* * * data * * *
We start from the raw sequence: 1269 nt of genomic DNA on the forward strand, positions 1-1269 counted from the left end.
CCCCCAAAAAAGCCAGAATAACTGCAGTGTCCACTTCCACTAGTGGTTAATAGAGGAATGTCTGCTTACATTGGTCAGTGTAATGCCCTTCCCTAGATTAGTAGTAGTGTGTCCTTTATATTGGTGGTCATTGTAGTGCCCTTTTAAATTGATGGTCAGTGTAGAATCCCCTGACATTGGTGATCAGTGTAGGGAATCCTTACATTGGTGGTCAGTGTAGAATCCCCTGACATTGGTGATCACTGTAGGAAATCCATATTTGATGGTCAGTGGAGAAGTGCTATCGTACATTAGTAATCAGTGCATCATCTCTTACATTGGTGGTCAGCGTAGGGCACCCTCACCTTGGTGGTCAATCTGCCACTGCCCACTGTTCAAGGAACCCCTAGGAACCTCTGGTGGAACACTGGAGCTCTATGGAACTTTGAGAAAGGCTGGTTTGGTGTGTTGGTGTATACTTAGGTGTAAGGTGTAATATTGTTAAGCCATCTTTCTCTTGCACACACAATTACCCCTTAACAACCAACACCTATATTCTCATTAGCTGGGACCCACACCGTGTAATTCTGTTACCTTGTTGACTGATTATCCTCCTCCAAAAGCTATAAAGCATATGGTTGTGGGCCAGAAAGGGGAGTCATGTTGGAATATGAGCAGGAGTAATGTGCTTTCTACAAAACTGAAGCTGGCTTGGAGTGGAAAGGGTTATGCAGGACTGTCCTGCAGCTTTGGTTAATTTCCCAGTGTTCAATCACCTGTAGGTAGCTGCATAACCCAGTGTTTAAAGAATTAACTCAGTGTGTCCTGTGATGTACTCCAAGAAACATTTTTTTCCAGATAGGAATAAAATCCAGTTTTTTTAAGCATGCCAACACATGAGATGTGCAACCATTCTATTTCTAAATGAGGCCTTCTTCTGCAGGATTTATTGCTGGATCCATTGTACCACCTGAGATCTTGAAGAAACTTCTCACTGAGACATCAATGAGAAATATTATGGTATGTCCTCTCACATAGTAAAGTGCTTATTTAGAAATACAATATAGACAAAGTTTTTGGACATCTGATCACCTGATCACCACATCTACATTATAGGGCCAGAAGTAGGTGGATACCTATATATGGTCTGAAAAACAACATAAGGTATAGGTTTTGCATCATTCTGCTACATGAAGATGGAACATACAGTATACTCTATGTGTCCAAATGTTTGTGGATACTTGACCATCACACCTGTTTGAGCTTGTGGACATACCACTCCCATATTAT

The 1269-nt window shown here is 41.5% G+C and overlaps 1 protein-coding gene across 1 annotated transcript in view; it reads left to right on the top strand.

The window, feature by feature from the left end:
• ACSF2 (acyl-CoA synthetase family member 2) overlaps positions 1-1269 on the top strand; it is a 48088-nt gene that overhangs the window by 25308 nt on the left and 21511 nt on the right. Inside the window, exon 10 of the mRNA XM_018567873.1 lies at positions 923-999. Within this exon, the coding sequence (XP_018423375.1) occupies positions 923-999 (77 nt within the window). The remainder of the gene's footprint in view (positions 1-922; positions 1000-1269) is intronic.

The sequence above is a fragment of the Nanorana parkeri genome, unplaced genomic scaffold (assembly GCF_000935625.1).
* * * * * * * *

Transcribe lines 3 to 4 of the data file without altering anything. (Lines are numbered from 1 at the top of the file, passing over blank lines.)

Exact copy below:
The 1269-nt window shown here is 41.5% G+C and overlaps 1 protein-coding gene across 1 annotated transcript in view; it reads left to right on the top strand.

The window, feature by feature from the left end: